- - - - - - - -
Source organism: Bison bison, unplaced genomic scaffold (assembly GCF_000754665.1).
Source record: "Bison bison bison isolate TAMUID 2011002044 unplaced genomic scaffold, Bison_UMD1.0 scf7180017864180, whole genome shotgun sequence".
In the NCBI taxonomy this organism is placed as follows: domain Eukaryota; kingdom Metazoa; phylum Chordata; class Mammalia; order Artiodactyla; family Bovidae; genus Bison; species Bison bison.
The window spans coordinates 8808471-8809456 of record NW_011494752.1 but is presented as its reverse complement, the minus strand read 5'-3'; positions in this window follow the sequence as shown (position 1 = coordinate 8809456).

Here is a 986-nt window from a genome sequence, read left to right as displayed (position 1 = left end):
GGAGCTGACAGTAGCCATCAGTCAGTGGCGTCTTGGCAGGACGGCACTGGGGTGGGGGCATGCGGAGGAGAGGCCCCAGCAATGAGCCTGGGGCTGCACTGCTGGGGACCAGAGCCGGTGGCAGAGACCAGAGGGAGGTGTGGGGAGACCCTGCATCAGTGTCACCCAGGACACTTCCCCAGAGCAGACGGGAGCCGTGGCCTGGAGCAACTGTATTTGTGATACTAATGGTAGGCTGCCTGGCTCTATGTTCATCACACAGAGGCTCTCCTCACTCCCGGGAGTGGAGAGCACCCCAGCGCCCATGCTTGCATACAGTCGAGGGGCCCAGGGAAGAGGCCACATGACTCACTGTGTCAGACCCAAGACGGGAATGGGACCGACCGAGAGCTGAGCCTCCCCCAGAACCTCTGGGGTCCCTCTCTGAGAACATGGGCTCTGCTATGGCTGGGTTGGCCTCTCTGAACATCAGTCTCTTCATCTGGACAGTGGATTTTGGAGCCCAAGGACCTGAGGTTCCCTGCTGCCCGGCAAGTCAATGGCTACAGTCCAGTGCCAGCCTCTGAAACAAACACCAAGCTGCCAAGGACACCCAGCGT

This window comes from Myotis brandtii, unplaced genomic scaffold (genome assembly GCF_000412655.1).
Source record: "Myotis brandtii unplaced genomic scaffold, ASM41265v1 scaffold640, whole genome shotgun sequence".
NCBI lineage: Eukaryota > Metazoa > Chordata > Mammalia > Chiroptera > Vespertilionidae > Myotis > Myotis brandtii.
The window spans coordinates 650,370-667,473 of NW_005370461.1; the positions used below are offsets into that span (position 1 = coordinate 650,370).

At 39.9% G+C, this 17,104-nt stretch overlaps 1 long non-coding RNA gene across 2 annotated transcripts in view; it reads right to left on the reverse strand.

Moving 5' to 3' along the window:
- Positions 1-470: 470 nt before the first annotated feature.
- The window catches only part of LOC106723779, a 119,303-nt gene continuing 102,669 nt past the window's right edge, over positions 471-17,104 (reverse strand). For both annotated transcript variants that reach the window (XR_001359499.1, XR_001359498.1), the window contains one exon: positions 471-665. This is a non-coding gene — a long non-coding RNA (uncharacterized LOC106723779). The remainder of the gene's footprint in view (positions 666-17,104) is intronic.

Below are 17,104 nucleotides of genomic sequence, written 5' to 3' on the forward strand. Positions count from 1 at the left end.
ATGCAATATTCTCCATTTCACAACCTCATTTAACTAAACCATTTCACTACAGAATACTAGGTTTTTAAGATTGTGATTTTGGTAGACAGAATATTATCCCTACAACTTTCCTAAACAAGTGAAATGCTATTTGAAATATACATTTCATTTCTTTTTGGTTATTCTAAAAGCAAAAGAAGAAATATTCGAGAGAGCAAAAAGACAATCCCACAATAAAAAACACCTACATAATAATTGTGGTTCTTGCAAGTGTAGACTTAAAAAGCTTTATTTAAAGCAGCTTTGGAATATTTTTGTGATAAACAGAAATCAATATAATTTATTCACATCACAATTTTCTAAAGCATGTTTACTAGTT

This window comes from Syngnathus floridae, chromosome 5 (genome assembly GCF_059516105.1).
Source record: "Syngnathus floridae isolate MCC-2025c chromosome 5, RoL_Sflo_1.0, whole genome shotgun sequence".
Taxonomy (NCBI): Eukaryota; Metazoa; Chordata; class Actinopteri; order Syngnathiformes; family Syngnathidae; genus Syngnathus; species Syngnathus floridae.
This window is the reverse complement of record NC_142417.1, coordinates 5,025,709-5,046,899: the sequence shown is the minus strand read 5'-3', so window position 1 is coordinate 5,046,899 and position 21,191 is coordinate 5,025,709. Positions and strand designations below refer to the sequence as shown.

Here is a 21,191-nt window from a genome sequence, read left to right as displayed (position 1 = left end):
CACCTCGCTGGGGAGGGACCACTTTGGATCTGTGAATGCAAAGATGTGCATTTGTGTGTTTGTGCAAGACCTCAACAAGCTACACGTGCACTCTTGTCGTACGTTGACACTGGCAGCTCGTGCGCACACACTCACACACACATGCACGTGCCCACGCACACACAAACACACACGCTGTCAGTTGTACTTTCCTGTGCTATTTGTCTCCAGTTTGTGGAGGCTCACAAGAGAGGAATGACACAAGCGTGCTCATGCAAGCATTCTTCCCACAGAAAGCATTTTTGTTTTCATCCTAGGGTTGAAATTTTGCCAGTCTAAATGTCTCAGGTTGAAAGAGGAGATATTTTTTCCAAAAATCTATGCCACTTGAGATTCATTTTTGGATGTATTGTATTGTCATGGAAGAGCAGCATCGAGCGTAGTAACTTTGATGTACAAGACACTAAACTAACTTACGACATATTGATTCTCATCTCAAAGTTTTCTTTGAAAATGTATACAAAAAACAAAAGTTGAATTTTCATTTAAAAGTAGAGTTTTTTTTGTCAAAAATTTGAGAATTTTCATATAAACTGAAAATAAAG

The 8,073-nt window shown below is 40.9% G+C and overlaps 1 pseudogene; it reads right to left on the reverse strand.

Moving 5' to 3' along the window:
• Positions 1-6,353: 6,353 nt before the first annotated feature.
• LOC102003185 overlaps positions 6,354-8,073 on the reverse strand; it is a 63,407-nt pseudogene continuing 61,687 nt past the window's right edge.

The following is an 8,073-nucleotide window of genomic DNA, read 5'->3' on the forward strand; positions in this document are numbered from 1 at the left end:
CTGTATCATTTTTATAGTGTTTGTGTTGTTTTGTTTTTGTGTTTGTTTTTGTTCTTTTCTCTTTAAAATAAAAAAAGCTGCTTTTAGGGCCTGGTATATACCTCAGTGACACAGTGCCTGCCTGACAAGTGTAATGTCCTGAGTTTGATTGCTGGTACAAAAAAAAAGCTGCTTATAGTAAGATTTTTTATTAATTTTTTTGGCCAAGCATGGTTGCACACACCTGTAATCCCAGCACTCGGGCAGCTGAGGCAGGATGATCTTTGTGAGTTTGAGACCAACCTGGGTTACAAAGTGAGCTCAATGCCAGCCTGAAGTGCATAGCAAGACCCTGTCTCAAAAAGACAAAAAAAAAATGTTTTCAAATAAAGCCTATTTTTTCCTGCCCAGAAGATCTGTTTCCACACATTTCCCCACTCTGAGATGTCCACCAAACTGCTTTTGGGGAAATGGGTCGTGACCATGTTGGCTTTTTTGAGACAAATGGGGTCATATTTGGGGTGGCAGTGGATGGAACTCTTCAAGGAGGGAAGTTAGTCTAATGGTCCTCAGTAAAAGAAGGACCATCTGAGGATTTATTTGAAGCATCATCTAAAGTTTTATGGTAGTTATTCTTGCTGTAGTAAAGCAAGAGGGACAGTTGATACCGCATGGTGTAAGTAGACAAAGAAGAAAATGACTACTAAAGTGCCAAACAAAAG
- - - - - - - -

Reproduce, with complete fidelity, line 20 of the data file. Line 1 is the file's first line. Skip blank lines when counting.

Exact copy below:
This window is the reverse complement of record NC_142417.1, coordinates 5,025,709-5,046,899: the sequence shown is the minus strand read 5'-3', so window position 1 is coordinate 5,046,899 and position 21,191 is coordinate 5,025,709. Positions and strand designations below refer to the sequence as shown.